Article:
Larry* appeared to be a young man of great potential. His smile was wide and infectious. Like most 13 year old boys he had trouble looking people in the eye and speaking up. Nevertheless, for some reason or other, I found that I liked him. Perhaps it was that he constituted something of a challenge for me. He stretched me. Whereas I come from a fairly squeaky clean middle class world, Larry lives in the projects. His father is in prison. He step father can’t decide if he wants to live in the same house as Larry. He dreams of becoming a construction worker or video game programmer but has no real prospects of reaching those dreams. His mother and grandmother exert the major portion of godly influence in his life. They faithfully bring him to church hoping something will grab his attention, but nothing does. Thus, aside from quietly hoping for success, they have no real plan and no real help in seeing this young man down the straight and narrow. And besides, they are women. Larry has no man in his life to mentor, direct, coach, or discipline him. I truly believe that his ideas about God and his future will be shaped by the male leadership he finds, or doesn’t find, in his life. Currently, when he looks around he sees a mom, a grandma, and a church that are uncertain as to how to best deal with him. It seems the best they can do is to hope and pray. I, of course, am all for hoping and praying, but action must be taken sometimes. So a while back, Larry caught my eye, and I began to act.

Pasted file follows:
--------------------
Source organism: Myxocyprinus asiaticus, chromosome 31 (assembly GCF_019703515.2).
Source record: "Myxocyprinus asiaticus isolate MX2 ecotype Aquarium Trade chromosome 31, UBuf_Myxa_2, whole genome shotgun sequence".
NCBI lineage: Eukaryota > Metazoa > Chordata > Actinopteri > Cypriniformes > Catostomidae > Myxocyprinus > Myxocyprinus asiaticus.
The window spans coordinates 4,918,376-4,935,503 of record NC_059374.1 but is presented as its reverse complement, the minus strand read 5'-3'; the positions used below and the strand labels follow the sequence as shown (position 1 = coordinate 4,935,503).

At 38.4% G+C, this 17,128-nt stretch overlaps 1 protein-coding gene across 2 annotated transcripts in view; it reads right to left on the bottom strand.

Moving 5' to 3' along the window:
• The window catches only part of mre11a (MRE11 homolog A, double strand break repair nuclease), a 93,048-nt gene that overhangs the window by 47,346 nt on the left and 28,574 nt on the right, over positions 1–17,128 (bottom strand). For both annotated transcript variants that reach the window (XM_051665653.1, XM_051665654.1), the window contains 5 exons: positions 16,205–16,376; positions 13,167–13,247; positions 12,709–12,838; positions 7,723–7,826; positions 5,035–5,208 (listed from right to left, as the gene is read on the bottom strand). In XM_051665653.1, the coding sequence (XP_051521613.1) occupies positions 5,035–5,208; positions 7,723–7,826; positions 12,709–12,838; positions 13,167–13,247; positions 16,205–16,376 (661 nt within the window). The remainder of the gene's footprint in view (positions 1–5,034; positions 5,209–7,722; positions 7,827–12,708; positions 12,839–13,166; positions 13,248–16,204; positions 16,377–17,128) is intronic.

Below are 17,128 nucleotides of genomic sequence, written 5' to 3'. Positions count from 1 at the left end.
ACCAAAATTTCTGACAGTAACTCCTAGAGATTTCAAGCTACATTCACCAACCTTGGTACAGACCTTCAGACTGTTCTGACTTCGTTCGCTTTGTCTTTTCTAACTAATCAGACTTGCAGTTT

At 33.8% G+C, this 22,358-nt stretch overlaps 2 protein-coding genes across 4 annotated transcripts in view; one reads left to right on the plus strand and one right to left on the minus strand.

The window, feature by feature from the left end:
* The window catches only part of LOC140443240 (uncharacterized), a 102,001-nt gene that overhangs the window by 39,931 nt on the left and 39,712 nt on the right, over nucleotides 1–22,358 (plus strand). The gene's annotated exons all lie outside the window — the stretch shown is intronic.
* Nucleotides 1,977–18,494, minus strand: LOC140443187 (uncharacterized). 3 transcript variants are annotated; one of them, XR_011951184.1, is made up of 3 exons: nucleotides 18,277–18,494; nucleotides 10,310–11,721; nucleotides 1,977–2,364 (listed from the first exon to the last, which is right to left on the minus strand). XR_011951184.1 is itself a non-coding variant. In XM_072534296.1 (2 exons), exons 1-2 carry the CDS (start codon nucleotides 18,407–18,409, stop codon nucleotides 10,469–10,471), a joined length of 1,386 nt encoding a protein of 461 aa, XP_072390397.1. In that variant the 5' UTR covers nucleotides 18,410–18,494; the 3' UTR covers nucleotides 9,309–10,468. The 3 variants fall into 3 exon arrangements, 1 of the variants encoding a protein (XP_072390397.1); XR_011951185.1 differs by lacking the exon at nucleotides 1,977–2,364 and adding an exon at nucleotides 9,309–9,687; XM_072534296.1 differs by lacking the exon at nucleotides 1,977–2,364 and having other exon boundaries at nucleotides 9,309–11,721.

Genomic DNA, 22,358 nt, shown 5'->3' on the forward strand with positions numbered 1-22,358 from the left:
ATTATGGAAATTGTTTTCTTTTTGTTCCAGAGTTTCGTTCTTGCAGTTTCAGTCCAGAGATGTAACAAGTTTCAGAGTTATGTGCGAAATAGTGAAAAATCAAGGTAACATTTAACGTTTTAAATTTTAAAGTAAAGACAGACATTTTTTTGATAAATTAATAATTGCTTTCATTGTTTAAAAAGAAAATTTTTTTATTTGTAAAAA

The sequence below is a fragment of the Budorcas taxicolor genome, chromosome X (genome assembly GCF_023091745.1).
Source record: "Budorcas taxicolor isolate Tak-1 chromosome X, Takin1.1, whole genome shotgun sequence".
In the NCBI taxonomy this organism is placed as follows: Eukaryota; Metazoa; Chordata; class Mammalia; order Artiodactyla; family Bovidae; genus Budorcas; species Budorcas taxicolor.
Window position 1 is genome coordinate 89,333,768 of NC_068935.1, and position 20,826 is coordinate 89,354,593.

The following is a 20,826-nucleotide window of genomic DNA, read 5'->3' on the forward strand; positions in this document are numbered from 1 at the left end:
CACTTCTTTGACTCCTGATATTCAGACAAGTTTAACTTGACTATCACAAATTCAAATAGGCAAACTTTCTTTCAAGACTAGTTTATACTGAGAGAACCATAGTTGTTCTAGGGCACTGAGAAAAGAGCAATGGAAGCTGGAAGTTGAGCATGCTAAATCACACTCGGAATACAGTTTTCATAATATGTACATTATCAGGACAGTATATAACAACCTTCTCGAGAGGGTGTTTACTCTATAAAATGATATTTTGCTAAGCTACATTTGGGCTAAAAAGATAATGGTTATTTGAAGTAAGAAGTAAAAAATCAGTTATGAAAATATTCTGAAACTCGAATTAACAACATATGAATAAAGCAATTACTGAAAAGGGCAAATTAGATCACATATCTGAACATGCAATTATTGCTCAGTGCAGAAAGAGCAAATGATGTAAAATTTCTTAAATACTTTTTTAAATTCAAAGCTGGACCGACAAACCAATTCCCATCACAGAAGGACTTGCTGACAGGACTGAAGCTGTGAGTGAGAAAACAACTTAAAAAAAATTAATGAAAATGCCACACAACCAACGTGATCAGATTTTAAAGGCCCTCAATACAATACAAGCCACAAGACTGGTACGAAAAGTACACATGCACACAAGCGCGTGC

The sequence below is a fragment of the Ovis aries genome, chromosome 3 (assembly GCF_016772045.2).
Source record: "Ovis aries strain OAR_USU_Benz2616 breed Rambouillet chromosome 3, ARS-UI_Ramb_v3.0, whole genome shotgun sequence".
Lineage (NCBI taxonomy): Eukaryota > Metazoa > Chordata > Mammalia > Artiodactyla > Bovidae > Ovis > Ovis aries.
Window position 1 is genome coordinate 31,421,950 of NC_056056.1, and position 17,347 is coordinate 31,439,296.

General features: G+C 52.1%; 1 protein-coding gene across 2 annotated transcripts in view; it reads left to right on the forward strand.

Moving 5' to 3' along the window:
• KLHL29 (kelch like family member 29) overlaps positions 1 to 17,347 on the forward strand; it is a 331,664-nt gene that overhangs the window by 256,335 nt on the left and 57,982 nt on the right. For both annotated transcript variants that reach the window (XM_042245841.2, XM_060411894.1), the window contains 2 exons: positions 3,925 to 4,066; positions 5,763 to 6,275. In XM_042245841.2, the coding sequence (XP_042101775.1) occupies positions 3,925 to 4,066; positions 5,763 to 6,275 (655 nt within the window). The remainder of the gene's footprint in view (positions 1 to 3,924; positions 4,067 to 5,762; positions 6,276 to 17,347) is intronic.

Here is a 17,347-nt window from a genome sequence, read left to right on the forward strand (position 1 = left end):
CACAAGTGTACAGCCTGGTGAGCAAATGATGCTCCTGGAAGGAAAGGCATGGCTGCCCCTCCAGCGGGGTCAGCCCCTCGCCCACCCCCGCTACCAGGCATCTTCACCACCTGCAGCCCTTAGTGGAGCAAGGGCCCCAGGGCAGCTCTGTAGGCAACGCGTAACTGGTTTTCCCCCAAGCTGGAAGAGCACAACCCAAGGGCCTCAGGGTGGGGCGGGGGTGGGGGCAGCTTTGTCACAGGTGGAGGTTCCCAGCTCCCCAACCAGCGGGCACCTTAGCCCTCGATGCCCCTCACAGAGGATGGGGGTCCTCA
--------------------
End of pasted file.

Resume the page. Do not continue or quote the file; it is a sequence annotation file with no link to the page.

Larry was headed toward becoming the local Lampwick by dragging the other boys toward their doom on Pleasure Island. So over the course of many moons, anytime I saw those boys talking and I would politely but sternly ask them to be quiet. I would see them moving around during service and sit with them to ensure their respect for the house of God. Once I caught them playing cards and threatened to confiscate them if that immoral and appalling activity did not cease and desist immediately. I played the nice man that will give you a good talking to if you’re not careful. I tried and tried to influence them without driving them entirely out of the church or offending the adults that dared to claim them. But, there was never any real change in their behavior. Nice wasn’t working. So a few weeks ago, my teapot began to whistle.